e-Qualitas’ ITT cohort are led by subject-specific leads throughout their teacher training year; Joanna Igoe is our SCITT’s lead for Secondary Science.
As Science Subject Lead, Joanna works with e-Qualitas’ trainees within our Secondary cohort on the School Direct and Teaching Apprenticeship Programmes.
In this short interview, Joanna shares an insight into her teaching and ITT background, as well as her motivations when working with trainee teachers:
(e-Q) What is your background prior to joining e-Qualitas?
(JI) I’ve worked as a science teacher for the over 15 years. I began teaching in Newcastle and then moved to London, where I took a of Head of Science position. I did that for several years, leading teaching, learning and science. I led assessment, quality control and developing teachers.
When I was a Head of Science I led a young team of teachers, which was fantastic as I got to see them grow and develop their skills; this sparked my early interest in ITT. I really enjoyed the career development aspect of working with a young team. I later took on the role of an ITT coordinator, allowing me to work more closely with ITT and I really enjoyed the developmental aspect of it.
I worked with all the career teachers as well as the teacher training and ITT students, which led me to my role as lead practitioner. I wanted to have more impact on the parts of my job that I most enjoyed, which were the developmental aspects of working with teachers to make them think about pedagogy, their lesson practice and about what they’re doing in a lesson and why.
I was a link tutor for science cohorts at Brunel University, delivering science specialism sessions. This included chemistry trainees teaching key stages three, four and five. Chemistry is my specialism, though I delivered several sessions across the year to the science cohort (key stage three) and then specifically to the chemistry ITT cohort for GCSE and A-level chemistry. This saw me designing the curriculum input sessions: five over the course of the year. This was particularly interesting as it gave me a new perspective. The trainees enjoyed it because they were working with a tutor who was so close to the classroom, as opposed to their lecturers who had been out of teaching for some time.
What do you enjoy about educating the educators of the future?
I most enjoy the trainees’ eagerness to learn and develop their skills. Working with people early in their teaching career is a great opportunity to harness their enthusiasm and motivation to give things a go. Trainees respond well to feedback as well as teaching. They know that every day they’re getting better, so to follow their journey is genuinely inspirational; particularly when you guide them to the light bulb moment where all the training falls into place.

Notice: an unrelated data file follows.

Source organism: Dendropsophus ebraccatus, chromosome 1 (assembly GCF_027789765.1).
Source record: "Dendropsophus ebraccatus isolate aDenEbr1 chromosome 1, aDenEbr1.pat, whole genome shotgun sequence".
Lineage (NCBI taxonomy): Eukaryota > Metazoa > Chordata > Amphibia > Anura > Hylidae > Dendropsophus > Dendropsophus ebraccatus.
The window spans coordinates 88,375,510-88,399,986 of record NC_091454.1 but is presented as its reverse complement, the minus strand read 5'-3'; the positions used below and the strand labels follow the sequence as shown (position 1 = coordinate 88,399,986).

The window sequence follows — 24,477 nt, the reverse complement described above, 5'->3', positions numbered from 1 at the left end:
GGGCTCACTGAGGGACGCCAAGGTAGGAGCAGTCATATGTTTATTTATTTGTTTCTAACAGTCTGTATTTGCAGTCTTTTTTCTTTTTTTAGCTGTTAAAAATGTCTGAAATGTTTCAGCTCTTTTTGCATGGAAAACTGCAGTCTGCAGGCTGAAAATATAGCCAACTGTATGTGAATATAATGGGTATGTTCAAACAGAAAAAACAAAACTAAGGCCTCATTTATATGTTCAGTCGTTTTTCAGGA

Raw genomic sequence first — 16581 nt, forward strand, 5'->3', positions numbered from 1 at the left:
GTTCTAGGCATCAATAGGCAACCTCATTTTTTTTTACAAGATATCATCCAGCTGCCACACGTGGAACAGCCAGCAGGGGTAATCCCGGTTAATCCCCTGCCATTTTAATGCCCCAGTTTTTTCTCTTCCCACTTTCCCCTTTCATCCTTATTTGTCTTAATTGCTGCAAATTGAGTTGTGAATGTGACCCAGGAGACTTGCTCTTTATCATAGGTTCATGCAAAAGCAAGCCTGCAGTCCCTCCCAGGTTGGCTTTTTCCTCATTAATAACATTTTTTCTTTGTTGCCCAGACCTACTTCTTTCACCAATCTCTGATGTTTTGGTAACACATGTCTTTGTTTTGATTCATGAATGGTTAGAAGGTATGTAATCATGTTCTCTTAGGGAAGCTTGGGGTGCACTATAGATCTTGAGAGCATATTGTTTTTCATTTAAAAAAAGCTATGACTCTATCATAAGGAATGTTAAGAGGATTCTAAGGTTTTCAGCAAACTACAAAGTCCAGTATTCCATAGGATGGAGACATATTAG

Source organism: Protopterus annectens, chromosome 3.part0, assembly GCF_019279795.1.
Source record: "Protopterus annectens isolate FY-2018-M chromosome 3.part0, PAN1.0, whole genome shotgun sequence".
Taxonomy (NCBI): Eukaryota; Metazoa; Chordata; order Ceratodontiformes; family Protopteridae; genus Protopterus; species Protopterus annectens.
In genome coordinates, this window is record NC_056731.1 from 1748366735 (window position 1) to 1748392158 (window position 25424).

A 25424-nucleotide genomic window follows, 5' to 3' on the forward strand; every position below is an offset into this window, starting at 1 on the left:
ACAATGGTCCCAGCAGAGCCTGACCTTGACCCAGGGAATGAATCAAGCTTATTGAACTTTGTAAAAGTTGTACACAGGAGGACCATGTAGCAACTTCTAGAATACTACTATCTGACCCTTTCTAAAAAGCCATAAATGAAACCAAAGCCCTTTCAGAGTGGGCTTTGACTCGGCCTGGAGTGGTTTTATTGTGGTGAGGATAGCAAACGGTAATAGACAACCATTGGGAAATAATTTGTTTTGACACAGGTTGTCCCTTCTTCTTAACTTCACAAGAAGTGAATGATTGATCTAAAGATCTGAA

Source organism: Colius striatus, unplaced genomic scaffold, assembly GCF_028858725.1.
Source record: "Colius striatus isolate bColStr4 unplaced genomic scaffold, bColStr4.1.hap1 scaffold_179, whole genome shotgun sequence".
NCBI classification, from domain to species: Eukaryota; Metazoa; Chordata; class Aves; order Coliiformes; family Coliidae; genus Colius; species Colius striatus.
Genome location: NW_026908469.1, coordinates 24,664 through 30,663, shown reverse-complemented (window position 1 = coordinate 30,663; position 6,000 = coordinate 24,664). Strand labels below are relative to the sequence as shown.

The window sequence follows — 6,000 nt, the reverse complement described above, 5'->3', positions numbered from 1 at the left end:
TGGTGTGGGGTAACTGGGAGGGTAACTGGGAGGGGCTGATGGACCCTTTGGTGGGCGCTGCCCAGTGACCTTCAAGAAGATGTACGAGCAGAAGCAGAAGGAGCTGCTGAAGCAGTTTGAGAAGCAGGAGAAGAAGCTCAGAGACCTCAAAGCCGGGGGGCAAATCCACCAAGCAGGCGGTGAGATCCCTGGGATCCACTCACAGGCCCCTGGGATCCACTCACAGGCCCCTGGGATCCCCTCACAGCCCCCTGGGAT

For example, if a trainee has been working with a challenging class and hasn’t been getting anywhere for a couple of lessons, you can have a conversation – a mentoring session – and there’s a change in their viewpoint that leads them to try something different that works. It is both motivational and inspirational to be part of moments like that.
I think there’s a lot of work to be done in retention of teachers, particularly in science teaching, ensuring that trainees have a solid understanding of good pedagogy. So, ensuring that they’re not trying out group work that’s not going to work, they’re not trying to get kids to just design posters or use learning style approaches or outdated information. There’s so much opportunity to get people to forge the right path early on, rather than having to do it through discovery.
How much importance does wider subject knowledge have in teaching science?
It is very, very important. I think curriculum delivery is a little like storytelling… and storytelling is very powerful. If you think about the Icelandic sagas that have been passed down through generations for example, or how we all remember stories that we were told as children. Wider subject knowledge allows us to add that hinterland to our storytelling so that we can make bigger connections and can create more impactful stories to teach students the curriculum; to impart our knowledge through a wider and interlinked journey. This allows us as educators to make sure that what we’re telling our students fits. We can see where it fits in the small picture, in the closer, ‘zoomed in’ picture, but also where it fits in the wider picture. We can make links to other subjects, links to the real world and links that fit into students’ daily lives. Without having a wide and varied subject knowledge, I think you’d lead yourself down a very narrow path of curriculum delivery, focusing solely on the national curriculum content.